“The area where the state was dredging remains within the area permitted by the federal government. When the dredging contractor began operations, the U.S. Fish and Wildlife Service voiced objections to the location of the dredge. In an effort to prevent delay to the project, we worked out an agreement that would provide for backfilling the dredge site and the movement of the dredge vessel to a new location. The state remains committed to moving the dredge to another location within the permitted area and backfilling the first dredge site.”
The Governor then launched into a long riff on the Obamoratorium and the federal government’s attempts to stand it back up after U.S. District Judge Martin Feldman dismantled it with a preliminary injunction yesterday.
“The federal judge’s ruling yesterday to grant an immediate injunction on President Obama’s deepwater drilling moratorium was welcome news. We absolutely agree with the judge’s conclusion that the Administration’s six-month, or longer, shut down of deepwater drilling was ‘arbitrary and capricious.’
“Not only does the moratorium threaten thousands of direct jobs in our state, it also jeopardizes many other industries that supply our oil and gas industry and the entire communities that depend on them. It is also deeply concerning that the President’s moratorium was enacted against the judgment of the Department of the Interior’s own expert advisors and scientists.
“The Administration now says that they will immediately appeal the ruling. They just don’t seem to understand that you can’t just turn a switch on and off with these rigs. When they leave our coast to produce oil in other parts of the country or the world, the jobs that support them go too. We absolutely do not want another spill or one more drop of oil on our coast or in our water, but thousands of Louisianians should not have to lose their jobs because the federal government can’t adequately do their job of ensuring drilling is done safely.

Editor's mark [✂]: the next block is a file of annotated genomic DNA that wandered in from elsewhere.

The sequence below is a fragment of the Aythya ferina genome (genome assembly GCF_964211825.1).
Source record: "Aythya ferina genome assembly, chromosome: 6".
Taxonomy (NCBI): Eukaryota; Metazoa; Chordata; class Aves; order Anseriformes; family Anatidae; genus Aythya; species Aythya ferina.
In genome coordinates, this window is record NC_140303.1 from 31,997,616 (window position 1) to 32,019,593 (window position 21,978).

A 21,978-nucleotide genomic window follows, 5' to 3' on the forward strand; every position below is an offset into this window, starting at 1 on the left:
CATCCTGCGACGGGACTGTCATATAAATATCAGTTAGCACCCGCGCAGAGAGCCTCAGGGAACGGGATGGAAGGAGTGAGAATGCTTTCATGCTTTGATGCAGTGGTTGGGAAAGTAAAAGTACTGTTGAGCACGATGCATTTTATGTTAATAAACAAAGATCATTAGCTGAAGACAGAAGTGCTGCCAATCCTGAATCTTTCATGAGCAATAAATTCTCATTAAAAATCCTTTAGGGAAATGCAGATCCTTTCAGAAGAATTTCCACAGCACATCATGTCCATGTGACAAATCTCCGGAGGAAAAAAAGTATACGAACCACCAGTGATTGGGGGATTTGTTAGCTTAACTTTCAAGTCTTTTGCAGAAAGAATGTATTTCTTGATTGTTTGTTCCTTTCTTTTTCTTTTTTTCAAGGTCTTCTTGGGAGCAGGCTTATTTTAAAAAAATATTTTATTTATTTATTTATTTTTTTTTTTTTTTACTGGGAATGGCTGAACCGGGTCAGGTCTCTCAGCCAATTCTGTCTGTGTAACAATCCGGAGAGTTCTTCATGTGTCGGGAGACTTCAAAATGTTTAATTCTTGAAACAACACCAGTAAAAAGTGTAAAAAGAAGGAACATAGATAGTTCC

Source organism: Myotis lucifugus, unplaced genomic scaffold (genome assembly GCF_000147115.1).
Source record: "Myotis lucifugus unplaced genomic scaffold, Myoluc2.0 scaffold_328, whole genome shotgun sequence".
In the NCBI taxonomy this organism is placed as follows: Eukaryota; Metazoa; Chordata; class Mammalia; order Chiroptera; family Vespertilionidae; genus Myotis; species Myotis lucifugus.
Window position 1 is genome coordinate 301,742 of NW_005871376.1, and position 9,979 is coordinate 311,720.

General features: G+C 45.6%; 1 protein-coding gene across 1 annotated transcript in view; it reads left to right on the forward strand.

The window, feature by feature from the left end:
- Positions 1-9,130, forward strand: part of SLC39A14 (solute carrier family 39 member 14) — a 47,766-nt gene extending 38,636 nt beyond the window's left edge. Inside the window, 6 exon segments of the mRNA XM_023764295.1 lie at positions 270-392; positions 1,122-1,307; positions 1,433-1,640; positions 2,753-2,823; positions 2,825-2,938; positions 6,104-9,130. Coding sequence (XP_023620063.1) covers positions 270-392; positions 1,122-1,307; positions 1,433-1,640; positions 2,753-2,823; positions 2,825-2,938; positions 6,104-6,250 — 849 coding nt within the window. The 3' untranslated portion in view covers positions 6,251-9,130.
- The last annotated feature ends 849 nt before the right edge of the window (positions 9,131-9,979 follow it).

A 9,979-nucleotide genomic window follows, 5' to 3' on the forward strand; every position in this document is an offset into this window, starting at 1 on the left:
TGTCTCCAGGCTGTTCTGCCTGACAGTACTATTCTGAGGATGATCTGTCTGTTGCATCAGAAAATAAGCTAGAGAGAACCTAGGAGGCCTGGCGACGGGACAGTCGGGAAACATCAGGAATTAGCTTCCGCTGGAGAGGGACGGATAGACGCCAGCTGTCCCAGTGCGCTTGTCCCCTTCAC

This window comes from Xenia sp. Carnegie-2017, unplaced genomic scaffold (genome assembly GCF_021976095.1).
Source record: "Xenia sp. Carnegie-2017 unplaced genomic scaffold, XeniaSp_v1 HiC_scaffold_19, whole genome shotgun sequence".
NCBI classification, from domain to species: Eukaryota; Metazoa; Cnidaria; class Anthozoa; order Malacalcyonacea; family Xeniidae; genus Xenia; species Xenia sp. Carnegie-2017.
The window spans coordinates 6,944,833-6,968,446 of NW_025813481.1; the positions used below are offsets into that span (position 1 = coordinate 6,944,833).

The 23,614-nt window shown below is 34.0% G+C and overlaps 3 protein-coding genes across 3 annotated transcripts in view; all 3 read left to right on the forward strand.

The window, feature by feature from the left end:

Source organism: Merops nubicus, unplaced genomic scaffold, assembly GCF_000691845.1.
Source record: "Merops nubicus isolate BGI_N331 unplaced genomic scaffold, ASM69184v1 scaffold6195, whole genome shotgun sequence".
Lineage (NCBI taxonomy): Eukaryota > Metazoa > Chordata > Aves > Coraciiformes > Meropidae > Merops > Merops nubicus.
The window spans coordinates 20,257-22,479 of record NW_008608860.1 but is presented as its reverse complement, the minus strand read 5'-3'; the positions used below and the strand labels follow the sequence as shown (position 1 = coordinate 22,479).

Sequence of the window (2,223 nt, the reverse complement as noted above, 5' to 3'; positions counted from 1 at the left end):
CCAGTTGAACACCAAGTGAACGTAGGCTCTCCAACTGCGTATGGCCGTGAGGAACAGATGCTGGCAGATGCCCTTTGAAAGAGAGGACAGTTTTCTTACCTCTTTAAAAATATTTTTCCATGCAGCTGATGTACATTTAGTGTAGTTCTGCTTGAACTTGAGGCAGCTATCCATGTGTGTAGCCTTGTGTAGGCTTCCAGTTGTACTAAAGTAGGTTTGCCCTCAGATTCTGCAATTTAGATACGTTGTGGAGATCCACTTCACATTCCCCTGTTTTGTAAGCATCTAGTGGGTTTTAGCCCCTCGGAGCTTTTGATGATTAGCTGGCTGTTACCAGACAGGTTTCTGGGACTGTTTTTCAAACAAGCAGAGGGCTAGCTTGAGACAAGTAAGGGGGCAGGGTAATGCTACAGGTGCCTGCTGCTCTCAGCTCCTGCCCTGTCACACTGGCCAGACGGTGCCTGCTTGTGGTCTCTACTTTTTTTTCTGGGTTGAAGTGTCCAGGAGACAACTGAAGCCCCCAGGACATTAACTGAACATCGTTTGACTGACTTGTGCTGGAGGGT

“The federal government has an entire agency dedicated to monitoring safe drilling. It shouldn’t take them six-months or longer to ensure safety measures are in place and their laws and regulations are being followed. Instead of an arbitrary moratorium, the Administration should listen to their own experts and enact the specific recommended steps from their own experts to ensure proper oversight and safe drilling.
“As Judge Feldman stated in his preliminary injunction ruling yesterday, ‘…the Secretary’s determination that a six-month moratorium on issuance of new permits and on drilling by the thirty-three rigs is necessary does not seem to be fact-specific and refuses to take into measure the safety records of those others in the Gulf. There is no evidence presented indicating that the Secretary balanced the concern for environmental safety with the policy of making leases available for development. There is no suggestion that the Secretary considered any alternatives: for example, an individualized suspension of activities on target rigs until they reached compliance with the new federal regulations said to be recommended for immediate implementation.’”
The Governor added, “The Commission that was supposed to study the moratorium for the President for six months now says they won’t have their first meeting until mid-July and they won’t finish their report until next year.
“I want to be very clear on this point. Each month that the work of the Commission is delayed means another month that thousands of Louisiana people won’t be able to work. Each month that the work of the Commission is delayed, we expect additional energy companies to move existing deepwater rigs to other parts of the world and/or to plan new deepwater drilling capacity for other parts of the world in lieu of the Gulf – further extending and expanding job losses in Louisiana. Each month that the work of the Commission is delayed will result in the loss of approximately $65 to 135 million in Louisiana wages.
Jindal also noted that the Obama administration’s claim that BP will be picking up the tab for losses suffered as a result of the Obamoratorium is spurious.
“Moreover, the $100 million set aside by BP to offset the wage losses of deepwater rig workers will cover only a few weeks of lost wages for those workers – and these funds will do nothing to offset the hundreds of millions in wage losses for workers in support industries that count on deepwater drilling activity for their livelihood. Today, BP told us for the first time that they will not pay for moratorium-related losses above the $100 million.”